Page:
Suki Yacking with Elizabeth Andoh (Tokyo Weekender, July 1975)
The hot and humid weather is upon us – it’s another Tokyo summer!
Today’s column gives two great culinary ways to cope with it all: somen (cold noodles) and kanten (a gelatine-like preparation).
1 bunch somen per serving
grated fresh ginger-root (shoga); finely chopped scallions (negi); finely shredded shiso leaf
lemon slices, cut very thinly
soba-jiru (dipping sauce):
2 cups dashi; 5 table-spoons usuguchi shoyu; 1 1/2 tablespoons regular shoyu; 3 tablespoons sugar; 2 tablespoons mirin
1. Bring a large quantity of water (2-3 cups minimum for single serving; 7-8 cups for 4 servings) to a rapid boil in a large pot.
2. Add the somen (after untying each bunch; lay over boiling water like “pick-up-sticks”) and cup cold water. Wait until the water returns to a boil.
3. Add another 1/2 – 3/4 cup cold water and wait until the water returns to a boil again. Test a few strands of somen in a cup of cold water. If they’re translucent, they’re done; if still opaque, add cold water to the pot and wait for the water to boil again. Usually 2-3 “boilings” will be sufficent.
4. Strain the cooked somen and refresh it in a bowl of ice water.
5. Prepare the condiments (shoga, negi, shiso) and arrange them on a small plate. Prepare garnish and set aside.
6. Prepare soba-jiru by combining all the ingredients in a saucepan and heating thru until the sugar has melted. Stir to make sure all the ingredients have been well blended. Chill the soba-jiru or let it cool to at least room temperature (left-overs will keep for a week-10 days if covered in the refrigerator).
7. Serve the somen in deep bowls of fresh ice water. Garnish each bowl with a lemon slice. Each person should have a small, deep bowl for soba-jiru. Each person adds whatever condiments desired to his or her soba-jiru.
To eat: Lift out a mouthful of noodles from the ice water and dip them in the seasoned soba-jiru. Slurp and cat from there. Should the dipping sauce become too diluted (with the ice water that inevitably clings to the noodles), discard and replenish with fresh soba-jiru. Replenish condiments as necessary.
1. Somen are thin white noodles (dried) about 7-8 inches long. They usually come bound in bundles (about 1-inch in diameter) – one package may contain 5-10 bundles. Prices vary a great deal, but figure about ¥100-150 yen for one package. Occasionally, a single noodle in each bundle will be colored (pink or green, usually). This is for extra visual pleasure—it doesn’t affect the taste at all. Somen is eaten as a light snack or as a summertime starch substitute for rice, bread or potatoes.
2. Shiso leaves are broad and bright green and have a marvelous fragrence. They are sold in piles (about 10-15 leaves piled one on top of the other with the short stems held together by a rubber band) and should be rinsed with cold water and patted dry just before using. Roll up the leaf and slice it thinly across the grain. Figure on 2 leaves for every 2-3 servings, for those that really like it. A pile of shiso leaves usually costs loss than ¥100 in the height of the summer season.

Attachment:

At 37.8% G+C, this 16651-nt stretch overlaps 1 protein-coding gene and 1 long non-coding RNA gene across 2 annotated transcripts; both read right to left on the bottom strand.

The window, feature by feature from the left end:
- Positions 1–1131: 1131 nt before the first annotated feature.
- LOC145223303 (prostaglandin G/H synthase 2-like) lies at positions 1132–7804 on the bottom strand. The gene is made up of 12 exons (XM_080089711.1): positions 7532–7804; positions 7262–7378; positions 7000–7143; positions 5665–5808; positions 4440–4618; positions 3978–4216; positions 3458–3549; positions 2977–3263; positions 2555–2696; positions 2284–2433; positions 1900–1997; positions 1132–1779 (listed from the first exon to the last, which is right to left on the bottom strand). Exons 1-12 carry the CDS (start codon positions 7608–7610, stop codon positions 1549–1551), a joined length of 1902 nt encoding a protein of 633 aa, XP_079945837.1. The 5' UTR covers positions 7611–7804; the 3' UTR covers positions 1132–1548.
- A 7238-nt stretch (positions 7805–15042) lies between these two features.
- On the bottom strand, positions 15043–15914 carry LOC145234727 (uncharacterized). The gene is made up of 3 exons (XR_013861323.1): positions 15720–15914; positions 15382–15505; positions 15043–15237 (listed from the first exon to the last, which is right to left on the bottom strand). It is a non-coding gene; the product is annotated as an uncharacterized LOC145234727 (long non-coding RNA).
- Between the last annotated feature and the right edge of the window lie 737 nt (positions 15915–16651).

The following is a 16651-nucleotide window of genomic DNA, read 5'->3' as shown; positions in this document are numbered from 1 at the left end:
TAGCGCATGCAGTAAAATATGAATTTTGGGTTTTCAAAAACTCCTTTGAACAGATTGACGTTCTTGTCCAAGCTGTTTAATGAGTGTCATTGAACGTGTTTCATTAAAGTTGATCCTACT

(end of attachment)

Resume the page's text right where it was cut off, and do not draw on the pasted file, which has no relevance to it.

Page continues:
3. Special somen dish sets are sold in the housewares section of department stores during the summer months. A set consists of five large deep glass bowls and 5 small deep glass bowls (all “sets” in Japan are of five, not six). Sometimes the sets are as cheap as ¥1,500-1,800. though real crystal can be as costly as ¥6-7,000 for a set. The dishes look cool and the ice tinkles and makes you feel cool, too. In addition, these sets are great for large, individual chef salads (use the small bowls for a variety of dressings).
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- 1 stick dried kanten
- 1 1/2 cups flavored liquid (fruit juice)
- 1 tablespoon sugar (optional)
- 1/4 cup fresh fruit (optional)
1. Soak the stick of kanten in 1-2 cups cold water, breaking it up as it softens. Allow the kaiiten to soak for at least 20-30 minutes.
2. Shred the kanten and squeeze out all excess liquid.
3. Transfer the shredded kanten to a small saucepan into which the measured, flavored liquid and sugar (optional) have been added.
4. Heat slowly, stirring, until the kanten shreds have completely dissolved. Pour the kanten liquid into a mold (add fresh or drained canned fruit to the kanten liquid, if desired) and allow it to set. KANTEN WILL GEL WITHOUT REFRIGERATION, though chilling quickens the process.
5. Unmold (takes about 40 minutes to 1 hour to gel firmly) and slice, if necessary, before serving.
1. Kanten is sold two sticks to a pack; cost is about ¥120 for the package. Kanten looks like pale, silvery cellulose. It is very light weight and brittle in its dried state. It is manufactured from a type of marine vegetation called tengusa. Kanten will gel fresh pineapple (unlike regular gelatine). Already prepared kanten should be refrigerated if you don’t intend to eat it the same day. It will keep, refrigerated for 3-5 days.
2. The simplest flavored liquids: canned fruit juices.